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· 6 min read


In this article, I will introduce you to flamegraphs, how to use them, how to read them, what makes them unique, and their use cases.

What is a flamegraph#

A flamegraph is a complete visualization of hierarchical data (e.g stack traces, file system contents, etc) with a metric, typically resource usage, attached to the data. Flamegraphs were originally invented by Brendan Gregg. He was inspired by the inability to view, read, and understand stack traces using the regular profilers to debug performance issues. The flamegraph was created to fix this exact problem.

Flamegraphs allow you to view a call stack in a much more visual way. They give you insight into your code performance and allow you to debug efficiently by drilling down to the origin of a bug, thereby increasing the performance of your application.

· 5 min read

Coming from a background working as a frontend developer at Grafana I'm no stranger to open source performance monitoring. I was part of a team that was responsible for the overall user experience of Grafana and performance was one of the key considerations. Along the line, I learned about a debugging technique known as profiling for monitoring application performance and fell in love ever since.

chrome browser profiler

What is continuous profiling#

“Profiling” is a dynamic method of analyzing the complexity of a program, such as CPU utilization or the frequency and duration of function calls. With profiling, you can locate exactly which parts of your application are consuming the most resources. “Continuous profiling” is a more powerful version of profiling that adds the dimension of time. By understanding your system's resources over time, you can then locate, debug, and fix issues related to performance.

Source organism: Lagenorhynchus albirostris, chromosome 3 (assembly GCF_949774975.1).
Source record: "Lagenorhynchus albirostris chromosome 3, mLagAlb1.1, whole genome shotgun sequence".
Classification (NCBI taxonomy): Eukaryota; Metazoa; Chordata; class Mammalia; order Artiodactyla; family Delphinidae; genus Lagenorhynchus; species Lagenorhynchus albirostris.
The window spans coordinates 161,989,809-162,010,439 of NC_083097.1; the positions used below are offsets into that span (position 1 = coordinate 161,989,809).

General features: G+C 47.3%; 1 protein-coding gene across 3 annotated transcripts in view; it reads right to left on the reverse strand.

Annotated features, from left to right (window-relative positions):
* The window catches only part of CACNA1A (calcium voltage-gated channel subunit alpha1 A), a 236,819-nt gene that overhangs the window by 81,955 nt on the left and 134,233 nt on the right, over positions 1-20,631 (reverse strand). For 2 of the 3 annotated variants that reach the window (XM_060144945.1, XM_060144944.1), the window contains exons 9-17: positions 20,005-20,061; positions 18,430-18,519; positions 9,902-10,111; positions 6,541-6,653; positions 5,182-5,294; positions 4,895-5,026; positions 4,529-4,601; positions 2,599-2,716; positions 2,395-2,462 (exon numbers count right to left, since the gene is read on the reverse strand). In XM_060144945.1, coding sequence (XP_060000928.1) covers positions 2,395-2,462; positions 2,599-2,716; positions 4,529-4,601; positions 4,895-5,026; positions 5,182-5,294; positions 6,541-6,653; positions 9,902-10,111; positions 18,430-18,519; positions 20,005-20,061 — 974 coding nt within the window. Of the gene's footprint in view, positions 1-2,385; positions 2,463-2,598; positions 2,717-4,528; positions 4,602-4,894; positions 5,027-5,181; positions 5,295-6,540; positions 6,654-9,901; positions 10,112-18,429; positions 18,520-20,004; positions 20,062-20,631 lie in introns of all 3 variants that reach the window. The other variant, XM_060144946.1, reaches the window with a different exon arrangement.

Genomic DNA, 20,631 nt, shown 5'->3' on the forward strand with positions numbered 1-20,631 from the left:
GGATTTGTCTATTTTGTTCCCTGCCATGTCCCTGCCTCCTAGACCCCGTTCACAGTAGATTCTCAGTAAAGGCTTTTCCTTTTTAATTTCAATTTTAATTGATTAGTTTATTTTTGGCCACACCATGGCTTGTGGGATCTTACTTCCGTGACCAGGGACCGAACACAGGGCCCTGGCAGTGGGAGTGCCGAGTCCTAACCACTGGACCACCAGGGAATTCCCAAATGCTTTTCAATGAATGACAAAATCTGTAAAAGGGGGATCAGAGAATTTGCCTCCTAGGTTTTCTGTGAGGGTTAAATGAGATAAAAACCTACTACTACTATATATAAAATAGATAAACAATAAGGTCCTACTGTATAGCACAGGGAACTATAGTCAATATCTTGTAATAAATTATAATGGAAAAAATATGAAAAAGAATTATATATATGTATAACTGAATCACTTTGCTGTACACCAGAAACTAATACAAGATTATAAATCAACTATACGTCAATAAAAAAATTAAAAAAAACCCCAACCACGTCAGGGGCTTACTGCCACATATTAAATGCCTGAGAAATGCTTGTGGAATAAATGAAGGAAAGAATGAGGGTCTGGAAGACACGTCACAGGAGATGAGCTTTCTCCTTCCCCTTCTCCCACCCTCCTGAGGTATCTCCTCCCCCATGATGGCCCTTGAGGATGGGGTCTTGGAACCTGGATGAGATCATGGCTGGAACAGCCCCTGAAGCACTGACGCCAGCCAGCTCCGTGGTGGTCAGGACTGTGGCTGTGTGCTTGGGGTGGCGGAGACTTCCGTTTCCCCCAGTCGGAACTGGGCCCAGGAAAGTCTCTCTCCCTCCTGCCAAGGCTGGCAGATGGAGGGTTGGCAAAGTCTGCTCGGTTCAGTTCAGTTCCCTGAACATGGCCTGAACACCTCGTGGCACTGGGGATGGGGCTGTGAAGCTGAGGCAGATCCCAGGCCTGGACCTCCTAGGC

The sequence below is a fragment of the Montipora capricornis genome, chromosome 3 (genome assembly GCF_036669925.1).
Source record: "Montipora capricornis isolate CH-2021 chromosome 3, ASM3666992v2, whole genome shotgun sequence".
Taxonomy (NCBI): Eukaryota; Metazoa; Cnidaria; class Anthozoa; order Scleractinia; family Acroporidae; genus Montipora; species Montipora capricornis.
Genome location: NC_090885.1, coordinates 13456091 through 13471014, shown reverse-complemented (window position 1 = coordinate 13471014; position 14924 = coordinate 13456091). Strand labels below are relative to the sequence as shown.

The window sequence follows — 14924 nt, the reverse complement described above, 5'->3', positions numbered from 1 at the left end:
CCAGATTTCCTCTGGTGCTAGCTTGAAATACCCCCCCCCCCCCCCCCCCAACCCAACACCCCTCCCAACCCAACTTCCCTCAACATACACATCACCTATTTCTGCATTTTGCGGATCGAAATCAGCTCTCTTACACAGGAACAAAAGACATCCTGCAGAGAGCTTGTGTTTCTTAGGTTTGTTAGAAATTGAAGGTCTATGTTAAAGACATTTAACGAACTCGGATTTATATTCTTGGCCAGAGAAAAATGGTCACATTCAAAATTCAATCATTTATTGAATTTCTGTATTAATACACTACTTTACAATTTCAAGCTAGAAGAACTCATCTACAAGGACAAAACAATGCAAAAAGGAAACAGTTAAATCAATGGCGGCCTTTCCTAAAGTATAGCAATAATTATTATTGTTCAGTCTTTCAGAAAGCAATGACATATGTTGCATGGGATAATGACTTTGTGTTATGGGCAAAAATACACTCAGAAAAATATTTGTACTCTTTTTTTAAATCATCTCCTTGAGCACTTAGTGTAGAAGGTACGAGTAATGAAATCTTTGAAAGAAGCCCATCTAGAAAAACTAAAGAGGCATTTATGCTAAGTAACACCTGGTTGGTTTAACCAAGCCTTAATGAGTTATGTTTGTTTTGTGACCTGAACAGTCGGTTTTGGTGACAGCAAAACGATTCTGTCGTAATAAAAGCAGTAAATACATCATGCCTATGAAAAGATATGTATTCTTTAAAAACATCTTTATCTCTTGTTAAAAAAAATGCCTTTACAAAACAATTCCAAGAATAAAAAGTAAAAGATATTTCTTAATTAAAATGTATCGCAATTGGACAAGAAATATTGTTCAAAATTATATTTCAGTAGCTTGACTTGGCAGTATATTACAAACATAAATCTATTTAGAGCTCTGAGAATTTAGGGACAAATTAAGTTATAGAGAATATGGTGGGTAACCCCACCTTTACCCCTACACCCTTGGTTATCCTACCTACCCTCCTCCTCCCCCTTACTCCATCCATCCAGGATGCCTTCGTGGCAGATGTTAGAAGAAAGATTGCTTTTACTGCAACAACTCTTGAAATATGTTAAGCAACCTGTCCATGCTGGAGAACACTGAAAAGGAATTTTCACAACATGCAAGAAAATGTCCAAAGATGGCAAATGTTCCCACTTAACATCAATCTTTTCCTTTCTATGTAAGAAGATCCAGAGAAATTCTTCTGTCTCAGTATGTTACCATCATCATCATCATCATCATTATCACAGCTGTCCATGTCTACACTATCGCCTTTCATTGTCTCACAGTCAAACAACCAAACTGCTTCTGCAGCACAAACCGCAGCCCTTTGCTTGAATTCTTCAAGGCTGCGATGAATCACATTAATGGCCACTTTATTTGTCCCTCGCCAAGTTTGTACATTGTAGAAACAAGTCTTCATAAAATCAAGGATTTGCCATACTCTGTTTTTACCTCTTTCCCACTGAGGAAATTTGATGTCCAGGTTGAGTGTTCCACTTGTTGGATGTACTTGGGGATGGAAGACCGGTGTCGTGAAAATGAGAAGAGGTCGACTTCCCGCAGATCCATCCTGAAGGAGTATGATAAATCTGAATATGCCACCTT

As a frontend developer, my experience with profiling was limited to the browser. However, in the course of my study, I discovered a new pattern of profiling that seems exciting– continuous profiling. Similar to how you use the profiler in the dev console to understand frontend performance issues, continuous profiling allows you to profile servers from various languages 24/7 and be able to understand resource usage at any particular time.

While continuous profiling is new to many, the concept is actually relatively old. In 2010, Google released a paper titled “Google Wide profiling: A continuous profiling infrastructure for data centers” where they make the case for the value of adding continuous profiling to your applications.

Industry traction for continuous profiling#

Since then, many major performance monitoring solutions have joined them in releasing continuous profiling products. As time has gone on, the continuous profiling space has been getting increasingly popular as various companies/VCs are more frequently making major investments in Continuous Profiling to keep up with demand for this type of monitoring.

continuous profiling trends

· 4 min read


Why we added adhoc profiling#

While most profilers are built for more static or adhoc analysis (ie.profiling a script), Pyroscope's continuous profiling gives you the opportunity to jump around to any point in time. This fluid profiling is beneficial for understanding performance issues in your application. However, as we continued to improve on Pyroscope UI/UX, we identified ideal situations to use static profiling instead of running a profiler continuously, including profiling scripts and attaching a running process.

Our goal is to make Pyroscope a one-stop-shop for all profiling needs. That means supporting all languages, all flamegraph formats, continuously profiling servers, and, of course, quickly profiling an adhoc script.

Introducing Adhoc profiling#

That being said, we are excited to officially release Adhoc profiling mode for Pyroscope! With adhoc mode, you get all the convenience and simplicity of profiling a script, as well as Pyroscope's stellar visualization and UI functionality.

· 6 min read

How we improved performance of our Go application#

Recently we released a new feature where users can run Pyroscope in pull mode. It allows you to pull profiling data from applications and it has various discovery mechanisms so that you can easily integrate with things like kubernetes and start profiling all of your pods with minimum setup.

For Pyroscope, the difference between push and pull mode is that:

  • Push mode: Sends a POST request with profiling data from the application to the Pyroscope server and return a simple response
  • Pull mode: Pyroscope sends a GET request to targets (identified in config file) and the targets return profiling data in the response.